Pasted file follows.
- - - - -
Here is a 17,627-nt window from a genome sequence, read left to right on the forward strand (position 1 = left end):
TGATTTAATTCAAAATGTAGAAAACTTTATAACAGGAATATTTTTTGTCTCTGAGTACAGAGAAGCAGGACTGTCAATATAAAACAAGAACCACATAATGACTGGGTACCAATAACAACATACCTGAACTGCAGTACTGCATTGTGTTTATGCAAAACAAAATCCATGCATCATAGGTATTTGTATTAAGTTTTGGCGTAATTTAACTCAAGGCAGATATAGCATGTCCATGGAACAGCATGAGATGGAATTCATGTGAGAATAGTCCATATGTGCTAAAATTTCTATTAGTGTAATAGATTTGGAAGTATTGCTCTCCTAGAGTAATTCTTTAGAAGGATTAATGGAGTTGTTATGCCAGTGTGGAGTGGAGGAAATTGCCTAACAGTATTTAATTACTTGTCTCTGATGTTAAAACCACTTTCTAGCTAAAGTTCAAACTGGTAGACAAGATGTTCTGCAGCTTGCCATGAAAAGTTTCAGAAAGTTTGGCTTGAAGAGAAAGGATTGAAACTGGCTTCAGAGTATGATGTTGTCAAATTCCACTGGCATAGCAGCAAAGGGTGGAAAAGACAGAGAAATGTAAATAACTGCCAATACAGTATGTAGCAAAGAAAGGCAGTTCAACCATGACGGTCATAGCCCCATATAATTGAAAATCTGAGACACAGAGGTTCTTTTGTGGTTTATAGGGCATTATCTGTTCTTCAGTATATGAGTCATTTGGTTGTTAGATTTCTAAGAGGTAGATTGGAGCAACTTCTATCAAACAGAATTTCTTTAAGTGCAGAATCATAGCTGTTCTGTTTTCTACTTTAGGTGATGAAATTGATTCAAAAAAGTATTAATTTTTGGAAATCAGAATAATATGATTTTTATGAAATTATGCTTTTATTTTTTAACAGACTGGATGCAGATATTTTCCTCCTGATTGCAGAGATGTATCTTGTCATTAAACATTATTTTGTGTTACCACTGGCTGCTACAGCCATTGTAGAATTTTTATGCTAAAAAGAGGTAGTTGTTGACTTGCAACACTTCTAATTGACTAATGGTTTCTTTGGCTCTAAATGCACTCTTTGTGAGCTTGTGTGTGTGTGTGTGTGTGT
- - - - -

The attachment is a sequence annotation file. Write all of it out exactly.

Here is a 17,627-nt window from a genome sequence, read left to right on the forward strand (position 1 = left end):
TGATTTAATTCAAAATGTAGAAAACTTTATAACAGGAATATTTTTTGTCTCTGAGTACAGAGAAGCAGGACTGTCAATATAAAACAAGAACCACATAATGACTGGGTACCAATAACAACATACCTGAACTGCAGTACTGCATTGTGTTTATGCAAAACAAAATCCATGCATCATAGGTATTTGTATTAAGTTTTGGCGTAATTTAACTCAAGGCAGATATAGCATGTCCATGGAACAGCATGAGATGGAATTCATGTGAGAATAGTCCATATGTGCTAAAATTTCTATTAGTGTAATAGATTTGGAAGTATTGCTCTCCTAGAGTAATTCTTTAGAAGGATTAATGGAGTTGTTATGCCAGTGTGGAGTGGAGGAAATTGCCTAACAGTATTTAATTACTTGTCTCTGATGTTAAAACCACTTTCTAGCTAAAGTTCAAACTGGTAGACAAGATGTTCTGCAGCTTGCCATGAAAAGTTTCAGAAAGTTTGGCTTGAAGAGAAAGGATTGAAACTGGCTTCAGAGTATGATGTTGTCAAATTCCACTGGCATAGCAGCAAAGGGTGGAAAAGACAGAGAAATGTAAATAACTGCCAATACAGTATGTAGCAAAGAAAGGCAGTTCAACCATGACGGTCATAGCCCCATATAATTGAAAATCTGAGACACAGAGGTTCTTTTGTGGTTTATAGGGCATTATCTGTTCTTCAGTATATGAGTCATTTGGTTGTTAGATTTCTAAGAGGTAGATTGGAGCAACTTCTATCAAACAGAATTTCTTTAAGTGCAGAATCATAGCTGTTCTGTTTTCTACTTTAGGTGATGAAATTGATTCAAAAAAGTATTAATTTTTGGAAATCAGAATAATATGATTTTTATGAAATTATGCTTTTATTTTTTAACAGACTGGATGCAGATATTTTCCTCCTGATTGCAGAGATGTATCTTGTCATTAAACATTATTTTGTGTTACCACTGGCTGCTACAGCCATTGTAGAATTTTTATGCTAAAAAGAGGTAGTTGTTGACTTGCAACACTTCTAATTGACTAATGGTTTCTTTGGCTCTAAATGCACTCTTTGTGAGCTTGTGTGTGTGTGTGTGTGTGT